Does size matter when it comes to universities? The government has announced that it is to reduce the number of higher education students an institution must have before it can qualify for the title "university" from a minimum of 4,000 to 1,000. It argues that this "will widen access to university title for smaller, high-quality providers".
This raises the time-honoured question: what is a university? The academy's leaders would be derelict in their duty if the true role and meaning of the word was lost to a passing whim of the government of the day.
There should, of course, be scope for new and emerging institutions to deliver higher education courses, but we should resist moves to devalue the title of university through indiscriminate use. Not only would this let down the institutions that work hard to develop the research and teaching traditionally associated with such status but it could also damage the global reputation of UK higher education as a whole.
Although size is not everything, it does matter. Universities have always been about far more than defined programmes of study, but an educational institution with just 1,000 students would struggle to offer much more than this. What would this mean for students? Even with the most favourable staff-to-student ratio, it would be virtually impossible to sustain credible research activity that would lead, or even inform, teaching. The institution would, therefore, be effectively "teaching only".
In addition, the opportunity for interdisciplinary teaching and learning would be severely limited. In the UK's best research-intensive universities, with their comprehensive array of arts and humanities, social sciences, science, engineering and medicine, the opportunity for students to learn outside their defined programmes of study is substantial and increasingly attractive, and many in UK universities benefit from the chance to gain competence in one or more modern foreign languages as an add-on to their degrees. A small institution with a very limited portfolio could not aspire to offer such opportunities.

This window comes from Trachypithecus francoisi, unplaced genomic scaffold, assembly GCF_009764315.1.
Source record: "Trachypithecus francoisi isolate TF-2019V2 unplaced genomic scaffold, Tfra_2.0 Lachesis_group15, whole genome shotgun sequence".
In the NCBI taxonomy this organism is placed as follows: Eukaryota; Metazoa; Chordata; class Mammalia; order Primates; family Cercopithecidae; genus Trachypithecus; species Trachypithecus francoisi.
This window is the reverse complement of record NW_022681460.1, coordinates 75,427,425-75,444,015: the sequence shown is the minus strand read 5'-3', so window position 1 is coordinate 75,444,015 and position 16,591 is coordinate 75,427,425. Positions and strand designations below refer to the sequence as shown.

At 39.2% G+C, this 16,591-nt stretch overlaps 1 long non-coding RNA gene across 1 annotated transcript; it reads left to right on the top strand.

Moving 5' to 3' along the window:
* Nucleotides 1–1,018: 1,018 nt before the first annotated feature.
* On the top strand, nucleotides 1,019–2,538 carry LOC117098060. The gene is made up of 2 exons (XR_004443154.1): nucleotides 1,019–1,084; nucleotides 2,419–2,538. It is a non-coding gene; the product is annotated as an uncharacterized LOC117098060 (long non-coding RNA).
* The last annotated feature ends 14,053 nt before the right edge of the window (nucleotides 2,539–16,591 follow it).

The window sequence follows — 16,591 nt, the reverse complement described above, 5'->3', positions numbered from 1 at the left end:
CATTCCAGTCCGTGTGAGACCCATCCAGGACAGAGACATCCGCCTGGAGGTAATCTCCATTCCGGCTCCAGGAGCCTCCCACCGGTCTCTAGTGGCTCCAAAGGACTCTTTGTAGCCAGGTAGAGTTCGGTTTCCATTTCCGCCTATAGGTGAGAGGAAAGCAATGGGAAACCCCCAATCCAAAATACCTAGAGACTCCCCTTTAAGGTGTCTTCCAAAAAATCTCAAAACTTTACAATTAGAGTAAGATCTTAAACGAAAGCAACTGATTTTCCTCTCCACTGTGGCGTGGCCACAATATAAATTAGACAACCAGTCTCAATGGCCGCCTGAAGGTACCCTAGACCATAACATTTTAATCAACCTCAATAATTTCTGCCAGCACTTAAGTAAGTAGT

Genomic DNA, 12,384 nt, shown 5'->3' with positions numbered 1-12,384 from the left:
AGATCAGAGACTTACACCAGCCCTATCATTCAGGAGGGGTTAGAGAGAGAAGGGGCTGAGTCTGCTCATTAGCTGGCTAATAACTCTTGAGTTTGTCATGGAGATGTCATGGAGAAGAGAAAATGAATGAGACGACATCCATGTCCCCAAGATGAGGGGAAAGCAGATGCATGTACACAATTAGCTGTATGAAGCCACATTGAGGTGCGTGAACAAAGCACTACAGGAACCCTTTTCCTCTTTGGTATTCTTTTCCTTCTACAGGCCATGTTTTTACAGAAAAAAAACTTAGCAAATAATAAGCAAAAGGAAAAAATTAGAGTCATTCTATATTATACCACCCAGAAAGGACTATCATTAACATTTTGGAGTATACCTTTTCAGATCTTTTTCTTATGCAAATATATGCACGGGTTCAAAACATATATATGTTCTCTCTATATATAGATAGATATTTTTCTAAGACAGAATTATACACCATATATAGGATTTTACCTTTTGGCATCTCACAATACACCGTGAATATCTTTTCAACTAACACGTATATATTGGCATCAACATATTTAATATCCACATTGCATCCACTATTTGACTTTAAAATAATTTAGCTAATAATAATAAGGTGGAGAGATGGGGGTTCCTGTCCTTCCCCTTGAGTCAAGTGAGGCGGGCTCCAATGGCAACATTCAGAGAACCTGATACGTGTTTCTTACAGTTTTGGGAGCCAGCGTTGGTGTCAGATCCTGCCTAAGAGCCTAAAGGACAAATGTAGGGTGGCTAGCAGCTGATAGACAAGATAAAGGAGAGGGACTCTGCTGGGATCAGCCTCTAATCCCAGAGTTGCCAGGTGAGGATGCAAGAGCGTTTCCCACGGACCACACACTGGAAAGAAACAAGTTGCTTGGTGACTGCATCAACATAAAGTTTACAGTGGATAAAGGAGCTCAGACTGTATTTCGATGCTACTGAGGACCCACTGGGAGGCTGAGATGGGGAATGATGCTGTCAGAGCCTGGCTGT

But perhaps most important of all is the fact that a small monotechnic would be unable to embrace the research agenda that in the UK has become inseparable from the concept of the university.
Many of the post-1992s that started life as predominantly teaching institutions now aspire to active research programmes within their portfolio of activities. Research is one of the markers of esteem for British universities, an important driver of league tables, a vital influence on student choice, and an indicator of international academic excellence.
While there are exceptions, in general, ranking in the research assessment exercise (and almost certainly in the research excellence framework in the future) is for many disciplines, if not the majority of them, size dependent. This is particularly true in the sciences and social sciences, but there is evidence that in many instances it is also the case in the arts and humanities. Size may not be everything, but for research it is an important determinant of excellence.
One might argue that even a university with 4,000 students is likely to struggle in today's competitive world.
I have no objection to the emergence of more small monotechnics in the higher education arena, but I do not believe they will add up to a significant competitive force. Some will be attractive to a relatively small number of mature learners who are seeking fast-track professional degrees, but the value of the university experience goes way beyond the acquisition of two-year professional qualifications. The student experience on offer should not be confused with that of established comprehensive universities, and thus the use of the name "university" could be misleading.
It is unreasonable to describe such institutions as universities. This is not just a matter of semantics. Surely they are simply colleges or schools delivering higher education teaching programmes? Nothing more, nothing less.